Involvement in the juvenile justice system has tremendous costs for the individuals within it, as well as for society. Such involvement may damage a child’s relationships with friends and family, negatively affect mental health, and interrupt the academic progress and work experience that should accumulate during adolescence. On the societal level, the United States spends up to $88,000 per year on each individual placed in a juvenile corrections facility. Therefore, prevention or early intervention programs that help young people avoid involvement in the juvenile system in the first place offer a significant return on investment, and professionals in the field have focused on identifying and evaluating such promising approaches.
Increasingly, girls are making up a larger proportion of those involved with the juvenile justice system. Although the juvenile confinement rate is declining, and juvenile arrest rates are slowing overall, girls are seeing less of an improvement than boys. Specifically, from 2001 to 2010 boys’ arrest rates decreased by 26.5 percent, while girls’ arrest rates decreased by only 15.5 percent. Yet the current juvenile justice system is not well positioned to meet the particular needs of girls, as most services are rooted in research based on the needs of boys. Girls at risk of juvenile delinquency have a specific profile that differs from that of their male counterparts: They are more often detained for nonserious offenses, such as truancy or violating probation, and more often enter the juvenile justice system with a history of physical or sexual abuse. According to a recent report by the Georgetown Law Center on Poverty and Inequality, “the juvenile justice system only exacerbates [the girls’] problems by failing to provide girls with services at the time when they need them most.”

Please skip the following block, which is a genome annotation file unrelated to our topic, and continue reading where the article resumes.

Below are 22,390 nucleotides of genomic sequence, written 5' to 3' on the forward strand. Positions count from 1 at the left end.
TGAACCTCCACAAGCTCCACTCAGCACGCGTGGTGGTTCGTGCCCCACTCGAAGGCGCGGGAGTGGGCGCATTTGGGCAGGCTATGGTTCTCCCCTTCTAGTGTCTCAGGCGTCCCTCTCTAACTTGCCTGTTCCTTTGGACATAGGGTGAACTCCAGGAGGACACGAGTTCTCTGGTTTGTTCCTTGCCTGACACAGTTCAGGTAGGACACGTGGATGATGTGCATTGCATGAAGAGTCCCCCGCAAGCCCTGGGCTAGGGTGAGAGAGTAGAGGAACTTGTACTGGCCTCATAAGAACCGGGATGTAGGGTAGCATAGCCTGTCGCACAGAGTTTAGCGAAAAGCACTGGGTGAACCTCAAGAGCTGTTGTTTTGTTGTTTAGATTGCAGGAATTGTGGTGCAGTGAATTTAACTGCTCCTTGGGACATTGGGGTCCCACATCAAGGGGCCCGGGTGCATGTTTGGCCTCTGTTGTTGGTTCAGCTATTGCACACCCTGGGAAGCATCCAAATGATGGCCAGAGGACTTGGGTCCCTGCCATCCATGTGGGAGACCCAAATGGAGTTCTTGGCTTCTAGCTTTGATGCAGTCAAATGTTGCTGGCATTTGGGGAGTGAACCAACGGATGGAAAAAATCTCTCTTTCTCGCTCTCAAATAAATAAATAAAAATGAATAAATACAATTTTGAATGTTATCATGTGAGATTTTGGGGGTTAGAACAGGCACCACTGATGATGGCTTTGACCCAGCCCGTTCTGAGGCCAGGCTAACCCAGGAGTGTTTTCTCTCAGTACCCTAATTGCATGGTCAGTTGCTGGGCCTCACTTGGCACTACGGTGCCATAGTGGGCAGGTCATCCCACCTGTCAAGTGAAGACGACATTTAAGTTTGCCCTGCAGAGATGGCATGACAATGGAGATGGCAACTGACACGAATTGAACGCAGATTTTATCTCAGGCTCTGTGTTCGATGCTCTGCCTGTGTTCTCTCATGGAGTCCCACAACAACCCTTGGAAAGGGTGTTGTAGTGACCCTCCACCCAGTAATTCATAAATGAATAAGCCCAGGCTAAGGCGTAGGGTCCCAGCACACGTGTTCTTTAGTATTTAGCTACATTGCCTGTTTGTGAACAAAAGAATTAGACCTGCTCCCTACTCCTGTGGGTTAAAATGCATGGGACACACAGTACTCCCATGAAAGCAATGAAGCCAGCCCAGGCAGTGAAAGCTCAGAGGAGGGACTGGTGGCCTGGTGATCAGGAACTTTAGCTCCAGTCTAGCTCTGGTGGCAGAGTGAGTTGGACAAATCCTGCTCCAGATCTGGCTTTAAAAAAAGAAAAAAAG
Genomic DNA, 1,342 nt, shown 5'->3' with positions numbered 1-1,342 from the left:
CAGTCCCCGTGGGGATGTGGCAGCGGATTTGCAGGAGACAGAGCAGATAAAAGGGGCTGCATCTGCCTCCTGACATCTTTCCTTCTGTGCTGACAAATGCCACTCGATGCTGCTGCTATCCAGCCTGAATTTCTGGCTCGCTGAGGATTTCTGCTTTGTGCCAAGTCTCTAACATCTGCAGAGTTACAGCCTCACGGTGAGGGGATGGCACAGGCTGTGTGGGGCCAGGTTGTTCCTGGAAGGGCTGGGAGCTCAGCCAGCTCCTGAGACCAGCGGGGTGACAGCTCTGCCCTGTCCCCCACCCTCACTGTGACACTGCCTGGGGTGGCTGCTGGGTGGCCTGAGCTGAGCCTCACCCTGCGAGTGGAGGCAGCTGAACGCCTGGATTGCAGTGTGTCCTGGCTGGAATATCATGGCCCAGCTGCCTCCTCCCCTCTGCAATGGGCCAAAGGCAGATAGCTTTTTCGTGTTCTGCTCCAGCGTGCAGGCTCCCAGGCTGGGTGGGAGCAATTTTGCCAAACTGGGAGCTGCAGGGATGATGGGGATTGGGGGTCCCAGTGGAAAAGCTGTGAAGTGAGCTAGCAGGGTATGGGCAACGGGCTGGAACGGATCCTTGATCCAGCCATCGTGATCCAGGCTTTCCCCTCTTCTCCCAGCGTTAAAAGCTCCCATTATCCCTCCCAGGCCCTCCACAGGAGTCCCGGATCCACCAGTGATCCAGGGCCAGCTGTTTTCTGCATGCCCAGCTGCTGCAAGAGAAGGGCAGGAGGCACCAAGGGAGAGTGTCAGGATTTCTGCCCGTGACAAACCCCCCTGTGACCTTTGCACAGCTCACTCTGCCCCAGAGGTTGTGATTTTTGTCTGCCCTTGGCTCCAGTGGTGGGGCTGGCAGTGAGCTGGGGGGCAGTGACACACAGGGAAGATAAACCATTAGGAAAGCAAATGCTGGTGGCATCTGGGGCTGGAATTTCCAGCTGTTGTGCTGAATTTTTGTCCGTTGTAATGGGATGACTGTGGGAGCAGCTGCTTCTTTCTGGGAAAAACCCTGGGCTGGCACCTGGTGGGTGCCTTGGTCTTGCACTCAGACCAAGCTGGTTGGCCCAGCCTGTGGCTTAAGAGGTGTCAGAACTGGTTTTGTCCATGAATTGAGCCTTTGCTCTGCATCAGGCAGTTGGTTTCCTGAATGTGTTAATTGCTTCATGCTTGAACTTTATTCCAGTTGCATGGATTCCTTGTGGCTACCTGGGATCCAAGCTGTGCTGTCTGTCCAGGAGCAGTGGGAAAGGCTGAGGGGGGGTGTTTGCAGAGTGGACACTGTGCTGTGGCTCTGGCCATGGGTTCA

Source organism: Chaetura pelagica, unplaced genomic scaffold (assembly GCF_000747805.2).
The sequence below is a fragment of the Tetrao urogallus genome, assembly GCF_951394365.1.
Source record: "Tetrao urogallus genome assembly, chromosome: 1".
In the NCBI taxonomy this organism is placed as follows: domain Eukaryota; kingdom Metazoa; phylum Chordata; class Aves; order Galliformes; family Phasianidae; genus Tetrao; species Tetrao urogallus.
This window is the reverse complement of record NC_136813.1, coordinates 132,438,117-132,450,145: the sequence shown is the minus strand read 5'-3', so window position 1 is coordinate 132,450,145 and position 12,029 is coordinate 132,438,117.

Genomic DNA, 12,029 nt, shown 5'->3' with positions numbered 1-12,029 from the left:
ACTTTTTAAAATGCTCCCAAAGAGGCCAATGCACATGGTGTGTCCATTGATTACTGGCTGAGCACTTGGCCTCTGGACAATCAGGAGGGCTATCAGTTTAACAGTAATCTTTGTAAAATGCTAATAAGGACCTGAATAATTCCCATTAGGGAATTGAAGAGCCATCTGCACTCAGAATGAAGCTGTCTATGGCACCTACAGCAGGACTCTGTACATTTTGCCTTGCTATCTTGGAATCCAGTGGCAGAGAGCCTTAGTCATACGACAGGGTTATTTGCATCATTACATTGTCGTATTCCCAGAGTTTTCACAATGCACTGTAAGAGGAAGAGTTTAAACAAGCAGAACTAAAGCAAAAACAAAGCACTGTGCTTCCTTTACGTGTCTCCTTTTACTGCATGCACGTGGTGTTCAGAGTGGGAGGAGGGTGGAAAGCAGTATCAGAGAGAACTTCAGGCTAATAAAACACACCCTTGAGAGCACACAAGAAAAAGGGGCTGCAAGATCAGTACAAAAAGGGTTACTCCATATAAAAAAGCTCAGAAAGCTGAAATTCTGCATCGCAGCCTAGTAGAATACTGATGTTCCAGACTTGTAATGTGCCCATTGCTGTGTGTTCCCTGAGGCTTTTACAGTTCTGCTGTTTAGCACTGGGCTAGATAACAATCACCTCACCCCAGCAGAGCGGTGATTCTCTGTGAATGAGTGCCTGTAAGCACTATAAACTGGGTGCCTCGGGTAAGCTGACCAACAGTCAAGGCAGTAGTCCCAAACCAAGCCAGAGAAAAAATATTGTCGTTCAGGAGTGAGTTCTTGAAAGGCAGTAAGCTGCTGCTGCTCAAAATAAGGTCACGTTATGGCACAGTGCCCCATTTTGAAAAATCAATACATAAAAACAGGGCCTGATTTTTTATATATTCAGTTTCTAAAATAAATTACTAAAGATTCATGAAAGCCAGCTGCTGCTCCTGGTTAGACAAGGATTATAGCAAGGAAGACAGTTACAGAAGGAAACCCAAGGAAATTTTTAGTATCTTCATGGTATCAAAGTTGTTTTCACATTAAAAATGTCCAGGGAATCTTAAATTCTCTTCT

One program that directly addresses this challenge is PACE Center for Girls. This “gender-responsive” program serving communities in Florida — perhaps the largest and most well-established of its kind — aims to prevent girls’ involvement in the juvenile justice system. This brief describes an ongoing evaluation of PACE that will help policymakers and practitioners understand and strengthen the program’s effects for at-risk girls on a range of outcomes, including education, delinquency, risky behavior, social support, and mental health. More broadly, the study will inform the national dialogue about how to better serve such girls. MDRC, a nonprofit, nonpartisan education and social policy research organization, is leading this rigorous evaluation of PACE. The study is funded by the Edna McConnell Clark Foundation’s Social Innovation Fund (SIF), a program of the Corporation for National and Community Service (CNCS); the Jessie Ball duPont Fund; and the Healy Foundation. (Author abstract)